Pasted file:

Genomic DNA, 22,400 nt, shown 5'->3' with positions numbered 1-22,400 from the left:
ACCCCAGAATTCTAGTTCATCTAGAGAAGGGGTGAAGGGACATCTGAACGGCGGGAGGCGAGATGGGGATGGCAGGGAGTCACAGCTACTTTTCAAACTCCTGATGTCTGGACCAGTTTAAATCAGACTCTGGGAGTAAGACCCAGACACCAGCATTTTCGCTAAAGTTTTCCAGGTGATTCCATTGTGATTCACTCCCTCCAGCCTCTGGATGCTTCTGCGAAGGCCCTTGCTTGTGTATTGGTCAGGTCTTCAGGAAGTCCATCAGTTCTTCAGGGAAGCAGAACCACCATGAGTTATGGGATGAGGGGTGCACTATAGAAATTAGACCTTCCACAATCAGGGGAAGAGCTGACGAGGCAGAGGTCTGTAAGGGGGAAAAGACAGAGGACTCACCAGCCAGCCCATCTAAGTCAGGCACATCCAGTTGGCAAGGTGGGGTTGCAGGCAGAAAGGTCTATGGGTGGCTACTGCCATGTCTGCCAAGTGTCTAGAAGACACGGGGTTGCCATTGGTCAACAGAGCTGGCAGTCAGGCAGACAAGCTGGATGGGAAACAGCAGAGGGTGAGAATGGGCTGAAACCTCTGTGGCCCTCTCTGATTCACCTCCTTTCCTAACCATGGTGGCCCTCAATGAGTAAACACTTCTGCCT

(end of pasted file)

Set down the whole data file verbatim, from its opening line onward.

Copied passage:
Genomic DNA, 22,400 nt, shown 5'->3' with positions numbered 1-22,400 from the left:
ACCCCAGAATTCTAGTTCATCTAGAGAAGGGGTGAAGGGACATCTGAACGGCGGGAGGCGAGATGGGGATGGCAGGGAGTCACAGCTACTTTTCAAACTCCTGATGTCTGGACCAGTTTAAATCAGACTCTGGGAGTAAGACCCAGACACCAGCATTTTCGCTAAAGTTTTCCAGGTGATTCCATTGTGATTCACTCCCTCCAGCCTCTGGATGCTTCTGCGAAGGCCCTTGCTTGTGTATTGGTCAGGTCTTCAGGAAGTCCATCAGTTCTTCAGGGAAGCAGAACCACCATGAGTTATGGGATGAGGGGTGCACTATAGAAATTAGACCTTCCACAATCAGGGGAAGAGCTGACGAGGCAGAGGTCTGTAAGGGGGAAAAGACAGAGGACTCACCAGCCAGCCCATCTAAGTCAGGCACATCCAGTTGGCAAGGTGGGGTTGCAGGCAGAAAGGTCTATGGGTGGCTACTGCCATGTCTGCCAAGTGTCTAGAAGACACGGGGTTGCCATTGGTCAACAGAGCTGGCAGTCAGGCAGACAAGCTGGATGGGAAACAGCAGAGGGTGAGAATGGGCTGAAACCTCTGTGGCCCTCTCTGATTCACCTCCTTTCCTAACCATGGTGGCCCTCAATGAGTAAACACTTCTGCCT